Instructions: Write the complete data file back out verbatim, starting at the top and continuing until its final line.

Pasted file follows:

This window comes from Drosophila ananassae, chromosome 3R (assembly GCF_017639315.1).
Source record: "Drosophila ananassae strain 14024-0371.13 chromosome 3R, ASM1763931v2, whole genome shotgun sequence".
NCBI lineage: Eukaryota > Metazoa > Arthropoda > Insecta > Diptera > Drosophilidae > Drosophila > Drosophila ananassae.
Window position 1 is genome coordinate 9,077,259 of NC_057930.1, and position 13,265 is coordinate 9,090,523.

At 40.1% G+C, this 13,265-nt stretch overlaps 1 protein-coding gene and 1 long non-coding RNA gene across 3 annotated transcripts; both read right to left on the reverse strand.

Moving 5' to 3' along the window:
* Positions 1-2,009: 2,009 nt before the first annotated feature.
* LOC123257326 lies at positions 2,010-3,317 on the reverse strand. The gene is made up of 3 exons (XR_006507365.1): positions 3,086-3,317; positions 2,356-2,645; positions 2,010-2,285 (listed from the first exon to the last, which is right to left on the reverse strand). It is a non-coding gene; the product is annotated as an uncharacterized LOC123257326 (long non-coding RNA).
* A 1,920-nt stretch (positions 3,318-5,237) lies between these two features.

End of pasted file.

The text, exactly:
This window comes from Drosophila ananassae, chromosome 3R (assembly GCF_017639315.1).
Source record: "Drosophila ananassae strain 14024-0371.13 chromosome 3R, ASM1763931v2, whole genome shotgun sequence".
NCBI lineage: Eukaryota > Metazoa > Arthropoda > Insecta > Diptera > Drosophilidae > Drosophila > Drosophila ananassae.
Window position 1 is genome coordinate 9,077,259 of NC_057930.1, and position 13,265 is coordinate 9,090,523.

At 40.1% G+C, this 13,265-nt stretch overlaps 1 protein-coding gene and 1 long non-coding RNA gene across 3 annotated transcripts; both read right to left on the reverse strand.

Moving 5' to 3' along the window:
* Positions 1-2,009: 2,009 nt before the first annotated feature.
* LOC123257326 lies at positions 2,010-3,317 on the reverse strand. The gene is made up of 3 exons (XR_006507365.1): positions 3,086-3,317; positions 2,356-2,645; positions 2,010-2,285 (listed from the first exon to the last, which is right to left on the reverse strand). It is a non-coding gene; the product is annotated as an uncharacterized LOC123257326 (long non-coding RNA).
* A 1,920-nt stretch (positions 3,318-5,237) lies between these two features.